Greg Rutherford, gold medal, Long Jump, London Olympics,
photo by PhotoRun.net
Super Saturday it was. In a period of thirty plus minutes, Jessica Ennis took gold in the heptathlon, running a tough and gutty 800 meters to complete her new British record. Then, Greg Rutherford cemented his win in the long jump with a fourth round 8.31 meter jump and finally, Mo Farah became the first Brit to win the Olympic 10,000 meters. As Athletics Weekly noted so well, this was the best night in British track & field in at least 100 years. 80,000 British fans agreed and cheered on all three athletes.
Last night, however, at dinner with some former British athletes who should know a bit, when I asked them about Greg Rutherford, they smiled and said his performance was brilliant and that his moment was a bit overshadowed.
I am trying to right that, here is Mr. Rutherford's brilliant performance as I saw it.
Will Claye, the American combo long jump and triple jumper put pressure on the
field right away with his 7.98m first round. But, it was Chris Tomlinson's 8.06m
that woke everyone up in round 1. Greg Rutherford, the British record holder,
mustered 6.28m for the first jump, an inauspicious start to the Olympic final.
Mitchell Watt, the world leader, fouled in round 1.
Now, consider this, with 80,000 screaming fans, one could easily opine that any
athlete, any person for that matter (besides Mick Jagger, Ron Wood, or perhaps
the Spice Girls) might get shaken up the first time they see such a home crowd.
In round 2, Greg Rutherford jumped 8.21m, to an immediate roar of appreciation
from the crowd. Mitchell Watt got on the board with a jump of 7.97m and Will Claye
moved into second, with 8.07m. Tomlinson, in third place, answered the big jumps with
In round 3, Greg Rutherford jumped 8.14m, now having the two longest jumps of the
competition. Michel Torneus jumped 8.07m, to move into second, with Will Claye in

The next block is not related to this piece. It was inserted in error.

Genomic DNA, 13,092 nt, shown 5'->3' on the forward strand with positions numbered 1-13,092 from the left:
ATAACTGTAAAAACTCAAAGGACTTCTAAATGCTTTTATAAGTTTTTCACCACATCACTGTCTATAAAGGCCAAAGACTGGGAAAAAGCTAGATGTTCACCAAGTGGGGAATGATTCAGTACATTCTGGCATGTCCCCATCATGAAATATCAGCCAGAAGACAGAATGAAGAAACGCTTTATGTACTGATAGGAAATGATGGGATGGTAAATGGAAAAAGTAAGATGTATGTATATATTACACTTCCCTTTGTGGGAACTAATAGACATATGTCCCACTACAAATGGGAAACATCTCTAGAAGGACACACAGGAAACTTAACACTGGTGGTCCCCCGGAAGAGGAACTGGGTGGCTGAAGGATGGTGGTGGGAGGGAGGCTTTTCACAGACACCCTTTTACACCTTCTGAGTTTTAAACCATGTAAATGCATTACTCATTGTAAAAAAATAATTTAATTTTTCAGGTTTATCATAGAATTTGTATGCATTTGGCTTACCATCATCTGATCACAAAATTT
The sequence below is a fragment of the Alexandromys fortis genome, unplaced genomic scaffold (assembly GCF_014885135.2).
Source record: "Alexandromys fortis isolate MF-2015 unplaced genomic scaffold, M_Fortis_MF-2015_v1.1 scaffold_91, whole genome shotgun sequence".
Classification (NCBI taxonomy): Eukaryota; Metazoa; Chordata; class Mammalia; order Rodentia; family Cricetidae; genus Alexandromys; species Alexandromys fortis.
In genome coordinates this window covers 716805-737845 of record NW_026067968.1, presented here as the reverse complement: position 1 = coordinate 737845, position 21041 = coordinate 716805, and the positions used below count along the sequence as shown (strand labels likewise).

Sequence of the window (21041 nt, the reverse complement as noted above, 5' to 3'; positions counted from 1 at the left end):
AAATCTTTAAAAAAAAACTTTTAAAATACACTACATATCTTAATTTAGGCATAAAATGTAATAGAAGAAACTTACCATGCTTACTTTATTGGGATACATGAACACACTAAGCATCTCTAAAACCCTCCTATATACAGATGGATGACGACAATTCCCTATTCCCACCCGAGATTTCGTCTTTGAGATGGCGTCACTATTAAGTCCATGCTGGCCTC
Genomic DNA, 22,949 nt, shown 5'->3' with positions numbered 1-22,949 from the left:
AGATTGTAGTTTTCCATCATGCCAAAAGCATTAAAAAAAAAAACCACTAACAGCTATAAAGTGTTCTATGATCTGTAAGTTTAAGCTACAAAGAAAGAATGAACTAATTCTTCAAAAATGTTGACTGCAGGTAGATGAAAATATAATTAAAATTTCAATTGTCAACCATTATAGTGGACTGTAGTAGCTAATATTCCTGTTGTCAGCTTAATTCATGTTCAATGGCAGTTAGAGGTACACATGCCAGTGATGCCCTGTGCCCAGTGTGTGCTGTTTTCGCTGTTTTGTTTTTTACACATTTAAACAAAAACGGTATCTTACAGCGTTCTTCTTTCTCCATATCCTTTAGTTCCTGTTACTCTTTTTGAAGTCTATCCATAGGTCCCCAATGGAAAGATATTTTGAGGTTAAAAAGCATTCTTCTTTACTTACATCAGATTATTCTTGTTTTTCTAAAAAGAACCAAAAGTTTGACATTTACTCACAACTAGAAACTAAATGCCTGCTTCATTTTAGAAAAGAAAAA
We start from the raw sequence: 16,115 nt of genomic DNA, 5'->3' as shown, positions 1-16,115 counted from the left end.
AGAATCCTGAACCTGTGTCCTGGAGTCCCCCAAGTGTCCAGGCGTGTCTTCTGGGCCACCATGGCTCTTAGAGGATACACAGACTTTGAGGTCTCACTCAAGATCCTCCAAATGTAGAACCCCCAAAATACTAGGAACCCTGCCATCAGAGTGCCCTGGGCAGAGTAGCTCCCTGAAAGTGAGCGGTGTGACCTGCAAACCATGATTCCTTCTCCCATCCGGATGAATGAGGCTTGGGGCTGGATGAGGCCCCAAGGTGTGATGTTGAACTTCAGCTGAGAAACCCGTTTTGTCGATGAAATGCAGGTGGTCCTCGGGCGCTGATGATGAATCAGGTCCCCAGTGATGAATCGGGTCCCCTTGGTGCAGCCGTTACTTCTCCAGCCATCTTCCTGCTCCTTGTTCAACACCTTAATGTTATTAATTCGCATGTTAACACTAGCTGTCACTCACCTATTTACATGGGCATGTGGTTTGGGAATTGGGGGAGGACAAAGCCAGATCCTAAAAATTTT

third and Chris Tomlinson in fourth. Watt, who seemed to be having trouble with his
marks, fouled a second time.
Round 4 was hot. Maura Da Silva hit 8.01m. Then, Chris Tomlinson improved to 8.07m,
putting him back in medal fight, but for just a bit. Sebastian Boyer, after a 7.87m, a foul
and a 7.97, jumped 8.10m, putting himself into second place. Michel Torneus jumped an
8.11m, to move into silver, and then, Will Claye jumped 8.12m, showing that he wanted
that silver medal even more. Watt fouls again, and then, Rutherford went to the runway,
and produced the jump of the meet, a fine 8.31 meters on a nearly windless night!
Clearly in the lead, Rutherford watched the next two rounds as various athletes tried to knock
him off his thrown. From his venue, he could see Jessica Ennis win the heptathlon and Mo
Farah battle the best 10,000 meters in the world.
Round five produced an 8.07m from Torneus and Mitchell Watt finally got on the board with an
8.13m jump, giving him the highly congested lead for the silver. Watt finally seemed to
have his steps down, could he mount a last round challenge to Rutherford?
Round six saw no one improve until Mitchell Watt. Watt got off his best jump of the night,
a strong 8.16m jump, giving him the silver and Will Claye the bronze.
In an anti climactic jump, an already beaming Greg Rutherford jumped 6.33m, but no one
cared, as Greg Rutherford game Great Britain its second gold in twenty minutes. Seven minutes
and thirty one odd seconds later, Mo Farah joined Greg Rutherford and Jessica Ennis
as the British gold medal trio from August 4, 2012.
But in this moment, Greg Rutherford cemented himself as not only a well liked athlete,
but as the premier British Long Jumper of his generation. An Olympic gold medalist is
nothing to sneer at. Worship, yes, as Greg Rutherford, in the toughest stadium in the
world, his home Olympic stadium, produced.
04 August 2012 - 19:55
|7||1219||Mauro Vinicius da Silva||BRA||8.01||(-0.1)||.|
|8||2785||Godfrey Khotso Mokoena||RSA||7.93||(-2.3)||.|
|Mauro Vinicius da Silva||X||X||7.96|
|Godfrey Khotso Mokoena||7.93|